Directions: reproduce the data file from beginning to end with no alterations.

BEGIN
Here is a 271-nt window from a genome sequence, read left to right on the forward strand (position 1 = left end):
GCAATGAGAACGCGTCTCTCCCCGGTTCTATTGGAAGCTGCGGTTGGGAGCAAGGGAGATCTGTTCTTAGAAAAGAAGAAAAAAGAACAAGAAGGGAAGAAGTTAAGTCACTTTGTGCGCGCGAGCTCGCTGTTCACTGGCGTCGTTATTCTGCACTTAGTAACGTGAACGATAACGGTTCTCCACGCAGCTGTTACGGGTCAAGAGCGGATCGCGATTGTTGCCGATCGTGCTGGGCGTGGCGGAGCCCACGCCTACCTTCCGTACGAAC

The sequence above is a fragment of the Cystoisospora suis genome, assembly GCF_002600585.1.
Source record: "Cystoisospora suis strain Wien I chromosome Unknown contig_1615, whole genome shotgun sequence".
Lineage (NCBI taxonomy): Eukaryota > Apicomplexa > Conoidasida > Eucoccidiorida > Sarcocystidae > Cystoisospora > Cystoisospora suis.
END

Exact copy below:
Here is a 271-nt window from a genome sequence, read left to right on the forward strand (position 1 = left end):
GCAATGAGAACGCGTCTCTCCCCGGTTCTATTGGAAGCTGCGGTTGGGAGCAAGGGAGATCTGTTCTTAGAAAAGAAGAAAAAAGAACAAGAAGGGAAGAAGTTAAGTCACTTTGTGCGCGCGAGCTCGCTGTTCACTGGCGTCGTTATTCTGCACTTAGTAACGTGAACGATAACGGTTCTCCACGCAGCTGTTACGGGTCAAGAGCGGATCGCGATTGTTGCCGATCGTGCTGGGCGTGGCGGAGCCCACGCCTACCTTCCGTACGAAC

The sequence above is a fragment of the Cystoisospora suis genome, assembly GCF_002600585.1.
Source record: "Cystoisospora suis strain Wien I chromosome Unknown contig_1615, whole genome shotgun sequence".
Lineage (NCBI taxonomy): Eukaryota > Apicomplexa > Conoidasida > Eucoccidiorida > Sarcocystidae > Cystoisospora > Cystoisospora suis.